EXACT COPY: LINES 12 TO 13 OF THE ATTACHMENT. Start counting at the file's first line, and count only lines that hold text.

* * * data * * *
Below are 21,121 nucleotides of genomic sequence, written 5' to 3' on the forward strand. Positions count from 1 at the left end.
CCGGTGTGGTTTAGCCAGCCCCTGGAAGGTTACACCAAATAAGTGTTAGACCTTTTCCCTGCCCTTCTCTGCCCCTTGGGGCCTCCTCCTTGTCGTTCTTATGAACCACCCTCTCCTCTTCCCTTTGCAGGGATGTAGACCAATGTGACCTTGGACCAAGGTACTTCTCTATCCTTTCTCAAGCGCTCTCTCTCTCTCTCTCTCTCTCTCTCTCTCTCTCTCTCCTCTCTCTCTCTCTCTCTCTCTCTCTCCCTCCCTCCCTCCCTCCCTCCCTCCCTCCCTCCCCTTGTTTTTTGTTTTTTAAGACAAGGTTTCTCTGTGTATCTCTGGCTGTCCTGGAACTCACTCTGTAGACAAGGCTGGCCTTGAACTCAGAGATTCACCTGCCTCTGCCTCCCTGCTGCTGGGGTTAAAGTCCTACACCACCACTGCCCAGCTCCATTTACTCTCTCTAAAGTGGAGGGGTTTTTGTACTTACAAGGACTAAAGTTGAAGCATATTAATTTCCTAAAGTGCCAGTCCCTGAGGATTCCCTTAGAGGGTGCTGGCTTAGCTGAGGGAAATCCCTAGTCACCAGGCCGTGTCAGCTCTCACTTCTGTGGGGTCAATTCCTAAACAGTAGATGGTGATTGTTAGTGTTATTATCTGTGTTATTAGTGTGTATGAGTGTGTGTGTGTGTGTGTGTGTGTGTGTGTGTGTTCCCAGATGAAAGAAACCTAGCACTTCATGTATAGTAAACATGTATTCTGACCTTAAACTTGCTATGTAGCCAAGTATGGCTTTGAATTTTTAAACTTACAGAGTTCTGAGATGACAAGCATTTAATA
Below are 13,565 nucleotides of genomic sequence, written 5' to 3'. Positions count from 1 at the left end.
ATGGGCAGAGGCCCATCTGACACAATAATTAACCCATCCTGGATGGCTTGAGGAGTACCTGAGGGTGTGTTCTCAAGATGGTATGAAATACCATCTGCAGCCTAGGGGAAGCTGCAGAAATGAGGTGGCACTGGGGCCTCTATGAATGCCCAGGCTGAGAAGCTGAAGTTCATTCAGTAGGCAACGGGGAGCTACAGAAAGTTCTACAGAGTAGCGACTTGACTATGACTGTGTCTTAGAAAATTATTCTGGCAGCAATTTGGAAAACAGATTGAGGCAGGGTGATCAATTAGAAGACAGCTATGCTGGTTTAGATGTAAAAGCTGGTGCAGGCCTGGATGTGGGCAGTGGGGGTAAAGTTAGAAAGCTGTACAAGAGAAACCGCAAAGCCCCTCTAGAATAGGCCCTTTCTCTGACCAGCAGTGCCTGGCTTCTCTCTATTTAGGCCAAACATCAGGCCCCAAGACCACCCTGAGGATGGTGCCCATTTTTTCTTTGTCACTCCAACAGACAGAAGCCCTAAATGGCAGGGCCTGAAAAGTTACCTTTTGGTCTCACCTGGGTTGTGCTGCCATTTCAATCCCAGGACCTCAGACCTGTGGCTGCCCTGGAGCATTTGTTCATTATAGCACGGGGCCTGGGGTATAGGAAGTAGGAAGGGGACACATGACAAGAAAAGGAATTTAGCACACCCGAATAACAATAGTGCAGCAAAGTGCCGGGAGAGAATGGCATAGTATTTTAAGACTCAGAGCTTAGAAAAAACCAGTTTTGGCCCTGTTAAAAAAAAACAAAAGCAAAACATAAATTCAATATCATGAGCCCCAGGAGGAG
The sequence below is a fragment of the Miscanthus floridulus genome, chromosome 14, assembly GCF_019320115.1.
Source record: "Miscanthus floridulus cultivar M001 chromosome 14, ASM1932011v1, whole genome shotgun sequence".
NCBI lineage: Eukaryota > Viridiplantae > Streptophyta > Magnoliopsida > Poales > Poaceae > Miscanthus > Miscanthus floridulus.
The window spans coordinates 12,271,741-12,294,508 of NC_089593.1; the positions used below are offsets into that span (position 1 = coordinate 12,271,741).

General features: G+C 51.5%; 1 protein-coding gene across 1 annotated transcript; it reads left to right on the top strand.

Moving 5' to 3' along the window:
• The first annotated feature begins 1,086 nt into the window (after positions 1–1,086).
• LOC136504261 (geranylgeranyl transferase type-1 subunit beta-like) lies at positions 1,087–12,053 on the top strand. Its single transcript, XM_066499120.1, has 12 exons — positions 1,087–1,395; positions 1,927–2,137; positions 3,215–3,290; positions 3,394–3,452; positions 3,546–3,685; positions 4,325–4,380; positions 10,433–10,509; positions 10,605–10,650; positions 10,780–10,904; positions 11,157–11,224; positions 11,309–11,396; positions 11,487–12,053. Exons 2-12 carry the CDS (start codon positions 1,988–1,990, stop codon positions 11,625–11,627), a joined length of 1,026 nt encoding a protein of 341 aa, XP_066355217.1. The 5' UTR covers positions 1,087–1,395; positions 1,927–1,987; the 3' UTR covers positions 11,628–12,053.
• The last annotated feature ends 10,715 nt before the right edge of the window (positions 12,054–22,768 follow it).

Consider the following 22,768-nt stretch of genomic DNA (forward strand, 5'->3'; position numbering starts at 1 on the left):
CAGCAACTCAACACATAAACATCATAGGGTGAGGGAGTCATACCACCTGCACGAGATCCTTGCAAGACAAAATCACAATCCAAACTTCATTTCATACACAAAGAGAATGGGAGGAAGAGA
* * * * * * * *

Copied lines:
• LOC136504261 (geranylgeranyl transferase type-1 subunit beta-like) lies at positions 1,087–12,053 on the top strand. Its single transcript, XM_066499120.1, has 12 exons — positions 1,087–1,395; positions 1,927–2,137; positions 3,215–3,290; positions 3,394–3,452; positions 3,546–3,685; positions 4,325–4,380; positions 10,433–10,509; positions 10,605–10,650; positions 10,780–10,904; positions 11,157–11,224; positions 11,309–11,396; positions 11,487–12,053. Exons 2-12 carry the CDS (start codon positions 1,988–1,990, stop codon positions 11,625–11,627), a joined length of 1,026 nt encoding a protein of 341 aa, XP_066355217.1. The 5' UTR covers positions 1,087–1,395; positions 1,927–1,987; the 3' UTR covers positions 11,628–12,053.
• The last annotated feature ends 10,715 nt before the right edge of the window (positions 12,054–22,768 follow it).